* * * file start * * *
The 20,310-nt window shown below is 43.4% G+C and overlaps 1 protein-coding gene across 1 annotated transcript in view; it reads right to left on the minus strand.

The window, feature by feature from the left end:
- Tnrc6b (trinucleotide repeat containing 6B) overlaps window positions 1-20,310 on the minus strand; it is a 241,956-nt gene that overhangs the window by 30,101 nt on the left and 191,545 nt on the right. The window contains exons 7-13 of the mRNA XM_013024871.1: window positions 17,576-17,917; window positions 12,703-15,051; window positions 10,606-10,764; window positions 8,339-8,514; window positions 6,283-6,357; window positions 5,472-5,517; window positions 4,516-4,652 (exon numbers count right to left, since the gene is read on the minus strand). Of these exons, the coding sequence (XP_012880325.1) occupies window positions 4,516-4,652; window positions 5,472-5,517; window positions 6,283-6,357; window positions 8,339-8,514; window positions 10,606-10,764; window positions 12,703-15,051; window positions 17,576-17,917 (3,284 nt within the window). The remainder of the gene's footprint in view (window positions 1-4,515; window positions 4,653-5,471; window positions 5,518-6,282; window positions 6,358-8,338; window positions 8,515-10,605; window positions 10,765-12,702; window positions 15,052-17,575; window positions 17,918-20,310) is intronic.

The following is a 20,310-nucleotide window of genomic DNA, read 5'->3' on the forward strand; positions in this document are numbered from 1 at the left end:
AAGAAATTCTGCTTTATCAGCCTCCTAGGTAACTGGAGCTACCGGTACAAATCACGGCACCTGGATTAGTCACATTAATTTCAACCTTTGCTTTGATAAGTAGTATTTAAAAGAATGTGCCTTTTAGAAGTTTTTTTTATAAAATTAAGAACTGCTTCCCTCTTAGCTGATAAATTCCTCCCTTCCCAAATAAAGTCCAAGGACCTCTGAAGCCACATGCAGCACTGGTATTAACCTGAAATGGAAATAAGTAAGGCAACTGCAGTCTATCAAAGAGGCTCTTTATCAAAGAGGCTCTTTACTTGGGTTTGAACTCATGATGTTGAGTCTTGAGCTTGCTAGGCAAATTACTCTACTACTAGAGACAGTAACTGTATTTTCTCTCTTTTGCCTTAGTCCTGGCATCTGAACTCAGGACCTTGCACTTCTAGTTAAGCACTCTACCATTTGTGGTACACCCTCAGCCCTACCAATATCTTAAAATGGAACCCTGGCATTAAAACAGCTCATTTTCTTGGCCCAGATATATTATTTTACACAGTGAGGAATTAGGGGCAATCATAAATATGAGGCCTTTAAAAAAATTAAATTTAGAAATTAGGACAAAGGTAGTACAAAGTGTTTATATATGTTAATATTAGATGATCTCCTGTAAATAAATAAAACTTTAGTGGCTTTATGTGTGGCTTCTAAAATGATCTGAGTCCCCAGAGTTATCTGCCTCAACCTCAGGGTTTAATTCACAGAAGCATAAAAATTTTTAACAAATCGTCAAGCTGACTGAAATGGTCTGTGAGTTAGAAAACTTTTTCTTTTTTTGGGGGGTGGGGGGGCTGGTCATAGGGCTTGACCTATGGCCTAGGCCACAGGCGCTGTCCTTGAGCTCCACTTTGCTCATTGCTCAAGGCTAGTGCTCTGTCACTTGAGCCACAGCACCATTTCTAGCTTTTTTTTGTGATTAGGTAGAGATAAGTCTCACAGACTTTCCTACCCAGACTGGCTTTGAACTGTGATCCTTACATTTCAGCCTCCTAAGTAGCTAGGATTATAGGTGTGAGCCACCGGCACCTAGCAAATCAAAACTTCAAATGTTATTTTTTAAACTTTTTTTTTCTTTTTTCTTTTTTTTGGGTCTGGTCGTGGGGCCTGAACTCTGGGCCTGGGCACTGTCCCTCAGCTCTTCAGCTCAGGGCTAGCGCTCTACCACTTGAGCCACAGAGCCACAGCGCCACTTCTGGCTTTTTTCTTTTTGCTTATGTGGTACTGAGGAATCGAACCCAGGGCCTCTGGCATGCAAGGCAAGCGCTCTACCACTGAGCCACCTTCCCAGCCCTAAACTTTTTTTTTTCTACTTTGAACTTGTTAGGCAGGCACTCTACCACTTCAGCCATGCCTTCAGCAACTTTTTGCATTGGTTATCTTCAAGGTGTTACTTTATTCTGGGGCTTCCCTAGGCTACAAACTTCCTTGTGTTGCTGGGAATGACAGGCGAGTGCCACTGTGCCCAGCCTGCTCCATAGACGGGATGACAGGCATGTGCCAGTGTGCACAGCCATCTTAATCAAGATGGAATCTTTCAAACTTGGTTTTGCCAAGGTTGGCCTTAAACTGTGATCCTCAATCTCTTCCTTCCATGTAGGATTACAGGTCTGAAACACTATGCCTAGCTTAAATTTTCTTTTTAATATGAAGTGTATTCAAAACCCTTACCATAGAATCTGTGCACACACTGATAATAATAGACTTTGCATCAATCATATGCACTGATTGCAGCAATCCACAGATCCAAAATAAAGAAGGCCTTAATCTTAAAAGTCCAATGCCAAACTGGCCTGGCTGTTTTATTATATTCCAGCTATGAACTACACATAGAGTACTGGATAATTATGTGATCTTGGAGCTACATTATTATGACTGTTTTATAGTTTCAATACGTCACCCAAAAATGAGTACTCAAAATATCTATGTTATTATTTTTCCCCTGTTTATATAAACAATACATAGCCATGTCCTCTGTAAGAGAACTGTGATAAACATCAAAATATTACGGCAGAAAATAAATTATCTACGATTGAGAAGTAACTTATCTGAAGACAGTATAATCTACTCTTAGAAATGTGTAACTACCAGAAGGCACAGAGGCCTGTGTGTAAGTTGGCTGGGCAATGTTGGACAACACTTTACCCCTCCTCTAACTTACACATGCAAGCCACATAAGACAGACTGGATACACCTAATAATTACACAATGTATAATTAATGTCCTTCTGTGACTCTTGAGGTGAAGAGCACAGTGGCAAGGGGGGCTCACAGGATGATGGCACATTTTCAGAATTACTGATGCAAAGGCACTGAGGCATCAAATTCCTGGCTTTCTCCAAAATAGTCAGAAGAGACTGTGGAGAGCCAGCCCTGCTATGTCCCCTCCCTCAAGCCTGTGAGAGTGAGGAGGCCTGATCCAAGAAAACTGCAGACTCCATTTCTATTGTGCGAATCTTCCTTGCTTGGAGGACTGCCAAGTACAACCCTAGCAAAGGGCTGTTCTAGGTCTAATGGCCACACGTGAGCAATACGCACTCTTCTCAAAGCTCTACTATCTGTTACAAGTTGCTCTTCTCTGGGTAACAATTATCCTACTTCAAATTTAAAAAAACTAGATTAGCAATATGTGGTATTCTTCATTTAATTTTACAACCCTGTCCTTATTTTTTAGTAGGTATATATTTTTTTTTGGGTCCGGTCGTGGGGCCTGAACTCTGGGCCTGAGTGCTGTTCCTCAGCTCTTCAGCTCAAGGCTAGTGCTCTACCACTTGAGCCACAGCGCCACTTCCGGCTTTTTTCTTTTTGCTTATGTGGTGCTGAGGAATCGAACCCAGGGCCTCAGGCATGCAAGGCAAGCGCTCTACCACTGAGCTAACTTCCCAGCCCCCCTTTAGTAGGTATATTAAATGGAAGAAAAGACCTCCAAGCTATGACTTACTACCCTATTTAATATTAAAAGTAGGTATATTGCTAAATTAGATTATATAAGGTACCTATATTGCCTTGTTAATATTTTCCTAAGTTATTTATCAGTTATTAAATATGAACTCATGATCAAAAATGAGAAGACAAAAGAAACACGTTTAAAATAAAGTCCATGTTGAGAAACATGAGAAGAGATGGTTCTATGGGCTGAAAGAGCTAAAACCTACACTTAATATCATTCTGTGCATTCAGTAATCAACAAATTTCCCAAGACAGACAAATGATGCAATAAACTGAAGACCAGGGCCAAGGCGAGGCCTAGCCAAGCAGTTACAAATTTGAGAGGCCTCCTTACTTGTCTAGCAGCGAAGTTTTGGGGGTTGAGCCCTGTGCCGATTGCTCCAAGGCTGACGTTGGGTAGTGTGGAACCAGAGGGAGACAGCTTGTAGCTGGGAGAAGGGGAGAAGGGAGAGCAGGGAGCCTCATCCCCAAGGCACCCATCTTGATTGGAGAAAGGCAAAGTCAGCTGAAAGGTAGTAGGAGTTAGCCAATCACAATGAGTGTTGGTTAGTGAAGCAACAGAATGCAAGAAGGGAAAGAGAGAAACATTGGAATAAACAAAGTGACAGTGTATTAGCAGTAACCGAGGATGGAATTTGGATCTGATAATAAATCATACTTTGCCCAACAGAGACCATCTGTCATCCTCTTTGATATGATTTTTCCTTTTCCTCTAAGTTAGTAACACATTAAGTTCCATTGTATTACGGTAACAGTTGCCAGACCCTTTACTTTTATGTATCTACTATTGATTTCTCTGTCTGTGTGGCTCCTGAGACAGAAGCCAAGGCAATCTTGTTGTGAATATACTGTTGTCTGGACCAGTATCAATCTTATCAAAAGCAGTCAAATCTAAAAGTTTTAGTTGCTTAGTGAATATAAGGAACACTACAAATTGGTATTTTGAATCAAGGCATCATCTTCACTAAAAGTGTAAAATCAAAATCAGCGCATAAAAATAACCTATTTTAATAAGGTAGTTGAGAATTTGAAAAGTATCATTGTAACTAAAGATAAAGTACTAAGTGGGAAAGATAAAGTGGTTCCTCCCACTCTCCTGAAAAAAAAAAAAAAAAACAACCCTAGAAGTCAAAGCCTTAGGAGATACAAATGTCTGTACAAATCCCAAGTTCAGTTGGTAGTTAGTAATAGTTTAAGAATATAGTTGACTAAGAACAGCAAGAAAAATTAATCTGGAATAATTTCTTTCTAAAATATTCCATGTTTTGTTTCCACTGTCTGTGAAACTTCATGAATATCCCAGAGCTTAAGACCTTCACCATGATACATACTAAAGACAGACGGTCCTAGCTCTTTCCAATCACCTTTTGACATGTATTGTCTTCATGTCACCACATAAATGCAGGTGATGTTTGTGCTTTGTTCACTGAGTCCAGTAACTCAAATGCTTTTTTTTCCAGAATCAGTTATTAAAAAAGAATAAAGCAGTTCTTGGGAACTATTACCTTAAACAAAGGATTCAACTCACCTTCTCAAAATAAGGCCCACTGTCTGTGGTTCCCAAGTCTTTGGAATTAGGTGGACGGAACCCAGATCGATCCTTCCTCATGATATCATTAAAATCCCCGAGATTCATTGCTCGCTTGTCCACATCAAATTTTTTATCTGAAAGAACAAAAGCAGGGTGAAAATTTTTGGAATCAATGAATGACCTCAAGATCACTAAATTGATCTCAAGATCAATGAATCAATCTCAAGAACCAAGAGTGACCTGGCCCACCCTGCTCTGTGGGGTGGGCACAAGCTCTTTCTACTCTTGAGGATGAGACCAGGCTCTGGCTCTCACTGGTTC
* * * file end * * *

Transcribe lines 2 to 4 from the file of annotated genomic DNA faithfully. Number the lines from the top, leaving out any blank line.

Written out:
The window, feature by feature from the left end:
- Tnrc6b (trinucleotide repeat containing 6B) overlaps window positions 1-20,310 on the minus strand; it is a 241,956-nt gene that overhangs the window by 30,101 nt on the left and 191,545 nt on the right. The window contains exons 7-13 of the mRNA XM_013024871.1: window positions 17,576-17,917; window positions 12,703-15,051; window positions 10,606-10,764; window positions 8,339-8,514; window positions 6,283-6,357; window positions 5,472-5,517; window positions 4,516-4,652 (exon numbers count right to left, since the gene is read on the minus strand). Of these exons, the coding sequence (XP_012880325.1) occupies window positions 4,516-4,652; window positions 5,472-5,517; window positions 6,283-6,357; window positions 8,339-8,514; window positions 10,606-10,764; window positions 12,703-15,051; window positions 17,576-17,917 (3,284 nt within the window). The remainder of the gene's footprint in view (window positions 1-4,515; window positions 4,653-5,471; window positions 5,518-6,282; window positions 6,358-8,338; window positions 8,515-10,605; window positions 10,765-12,702; window positions 15,052-17,575; window positions 17,918-20,310) is intronic.

The following is a 20,310-nucleotide window of genomic DNA, read 5'->3' on the forward strand; positions in this document are numbered from 1 at the left end: